Thursday, July 22, 2021

Blacks, Mexicans, Blaxicans, AfroMexicans AND Racism

What's up everyone! I'm posting to let everyone know that I just published my latest book.  It's about an often taboo topic among minorities: racism between Blacks and Mexicans, how it affects everyone involved, including AfroMexicans and Blaxicans.

My book is a young adult fiction novel, titled, Like Adding Pepper to Beans. The title comes from a scene in the book, where the older brother of one of the protagonists (Benjamin) is explaining why he doesn't like morenos (Blacks). He says to his sister, Brenda, that the two peoples (Mexicans and Blacks) don't go well together, like adding pepper to beans (pinto), it leaves a bad taste in your mouth. Brenda's comeback is clever. She says, that the taste adds new flavor to life.  Brenda likes a Black boy at school, the main character: Kalvin King. Kalvin transfers to the fictitious, Lincoln High School, located in South Central Los Angeles. Kalvin feels somewhat shocked to be on the receiving end of "mean-mugs" or intimidating stare downs, sent to him like flying eye daggers by the Mexican homies at the school.

Kalvin befriends a Blaxican boy who helps him understand the tensions. They learn about the conflicts and how they date back to the day of the Spanish conquistadores after they brought slaves to Mexico, creating a racial caste system.  Anyways, it's a funny, shocking, and entertaining story. Please consider buying and reviewing it.  The cover is awesome! Check it out:

 Want to read more? Check out the book description at Amazon or Look Inside feature.  Link to the Book.  Thanks for your support!!

Wednesday, January 20, 2021

3 Things People Get Wrong About Business Credit

It's terrifying to see how many people have no idea how credit works, even business owners. According to a recent survey, it has been estimated that about 72% of small business owners do not know what their business credit score is. They then wonder why they can't get approved for a loan. The truth is that business credit and personal credit have very significant differences, and you must know what these are if you want to get a chance at building it. Let's take a look at some of the things people don't understand about business credit.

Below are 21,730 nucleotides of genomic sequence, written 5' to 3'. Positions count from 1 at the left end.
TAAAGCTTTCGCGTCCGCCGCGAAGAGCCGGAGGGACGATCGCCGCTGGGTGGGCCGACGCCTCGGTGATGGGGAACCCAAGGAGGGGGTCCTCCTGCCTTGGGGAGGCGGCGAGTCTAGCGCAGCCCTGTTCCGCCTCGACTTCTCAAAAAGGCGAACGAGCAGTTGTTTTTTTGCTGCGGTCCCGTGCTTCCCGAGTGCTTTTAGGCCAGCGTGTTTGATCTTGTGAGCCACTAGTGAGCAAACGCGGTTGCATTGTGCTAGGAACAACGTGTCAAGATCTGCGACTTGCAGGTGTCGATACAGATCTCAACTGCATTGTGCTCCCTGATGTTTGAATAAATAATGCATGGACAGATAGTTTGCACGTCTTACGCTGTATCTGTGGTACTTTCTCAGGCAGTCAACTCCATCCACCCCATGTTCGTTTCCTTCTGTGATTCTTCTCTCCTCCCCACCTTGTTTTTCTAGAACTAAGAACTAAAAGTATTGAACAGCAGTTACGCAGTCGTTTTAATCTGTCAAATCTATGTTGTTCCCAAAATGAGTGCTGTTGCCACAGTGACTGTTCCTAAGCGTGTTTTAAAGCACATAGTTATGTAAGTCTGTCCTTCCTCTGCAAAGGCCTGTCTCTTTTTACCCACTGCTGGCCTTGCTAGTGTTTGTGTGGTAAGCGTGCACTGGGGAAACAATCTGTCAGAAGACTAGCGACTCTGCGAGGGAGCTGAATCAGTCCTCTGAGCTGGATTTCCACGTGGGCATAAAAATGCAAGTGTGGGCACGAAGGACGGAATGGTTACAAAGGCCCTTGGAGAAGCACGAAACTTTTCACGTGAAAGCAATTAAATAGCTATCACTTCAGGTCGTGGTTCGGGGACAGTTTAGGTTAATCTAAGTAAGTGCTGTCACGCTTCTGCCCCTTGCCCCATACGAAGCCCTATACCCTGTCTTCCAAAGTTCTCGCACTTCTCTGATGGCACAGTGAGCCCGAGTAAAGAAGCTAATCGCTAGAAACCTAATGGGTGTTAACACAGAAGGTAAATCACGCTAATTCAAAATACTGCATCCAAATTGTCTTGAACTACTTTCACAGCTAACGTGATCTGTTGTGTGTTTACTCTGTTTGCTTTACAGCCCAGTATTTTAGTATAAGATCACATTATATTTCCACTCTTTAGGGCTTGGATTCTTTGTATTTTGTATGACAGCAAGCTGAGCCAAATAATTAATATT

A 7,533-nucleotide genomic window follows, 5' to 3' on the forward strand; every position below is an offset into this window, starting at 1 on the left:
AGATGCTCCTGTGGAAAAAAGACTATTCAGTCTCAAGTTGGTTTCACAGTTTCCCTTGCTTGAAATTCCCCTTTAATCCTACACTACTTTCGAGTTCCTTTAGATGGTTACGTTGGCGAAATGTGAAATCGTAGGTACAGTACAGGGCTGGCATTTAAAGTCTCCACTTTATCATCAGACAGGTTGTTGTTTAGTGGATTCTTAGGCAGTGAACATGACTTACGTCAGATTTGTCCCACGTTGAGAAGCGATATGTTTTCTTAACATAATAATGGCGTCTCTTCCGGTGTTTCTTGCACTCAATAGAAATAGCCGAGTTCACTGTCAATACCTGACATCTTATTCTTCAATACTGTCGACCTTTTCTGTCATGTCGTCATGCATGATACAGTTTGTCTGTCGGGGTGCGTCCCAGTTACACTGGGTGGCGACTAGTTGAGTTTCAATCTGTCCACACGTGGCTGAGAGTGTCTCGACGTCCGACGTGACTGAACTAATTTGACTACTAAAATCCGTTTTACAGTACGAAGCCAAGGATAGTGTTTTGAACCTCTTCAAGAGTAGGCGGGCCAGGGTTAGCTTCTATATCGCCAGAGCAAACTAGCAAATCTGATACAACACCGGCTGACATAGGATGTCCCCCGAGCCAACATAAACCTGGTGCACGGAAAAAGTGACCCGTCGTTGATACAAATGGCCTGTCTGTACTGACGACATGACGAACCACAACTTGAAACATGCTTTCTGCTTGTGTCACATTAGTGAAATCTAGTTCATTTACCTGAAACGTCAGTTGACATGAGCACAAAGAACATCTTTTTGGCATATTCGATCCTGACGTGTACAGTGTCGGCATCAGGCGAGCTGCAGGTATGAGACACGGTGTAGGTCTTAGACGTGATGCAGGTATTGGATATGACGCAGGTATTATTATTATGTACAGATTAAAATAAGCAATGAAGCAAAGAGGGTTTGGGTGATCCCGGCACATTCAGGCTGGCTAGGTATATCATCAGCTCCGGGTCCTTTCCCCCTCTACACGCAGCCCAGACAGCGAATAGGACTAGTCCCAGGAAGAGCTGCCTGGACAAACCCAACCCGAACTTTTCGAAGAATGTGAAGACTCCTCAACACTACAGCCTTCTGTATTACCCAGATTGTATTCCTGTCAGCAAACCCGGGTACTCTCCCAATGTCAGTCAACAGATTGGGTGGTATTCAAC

Credit Card, Master Card, Visa Card, Credit, Paying

Personal and Business Credit Are Different, but Not Completely Separate

Yes, it is true that your personal and business credit are different and are measured based on different criteria. However, that doesn’t mean that your personal credit is completely irrelevant to you as a business owner. For instance, if you're a sole proprietor, chances are lenders will look at your personal credit to see how well you handle your personal finances. Many lenders will look at your personal credit no matter what, so you will have to think about improving your personal credit before improving business credit.

Lenders Only Care About Established Businesses

That is not true. While it's true that you will need to be able to show some signs of activity, you don't need to be in business for years to get business financing. You don't need to have a perfect credit score either. Many lenders understand the needs of the current market and will look beyond credit history to see if you're eligible.

Some, for instance, will pay more attention to signs of growth and health. They might look at your cash flow, for instance, and see in which direction your business is going. Also, the reason for which you decide to take out a loan will make a difference. Anything that contributes to the growth of the business will be seen more favorably. So, don’t expect a lender to lend you money for fancy office renovation if you’re not established yet. 

Business Loans Are the Only Way

That is another thing many business owners aren't aware of, but there are options outside of business loans, and some of them work even if you have bad or no credit. One of these is invoice factoring. 

If you have lots of accounts receivables, you could borrow against them. A lender will give you a portion of the money owed and will collect the invoice for the full amount. This could be a great option if you don't have great credit as it's the client's credit that will count the most. 

Another option would be to offer collateral. If you have any equipment you think holds value, then it could be used as collateral, even things like inventory or vehicles. So, make sure that you speak with a lender that offers these types of loans and see which type of assets they would accept.

These are just some of the things people don’t quite understand about business credit. By knowing these, you’ll already be ahead of a lot of your competitors and may be able to take advantage of opportunities they are oblivious to.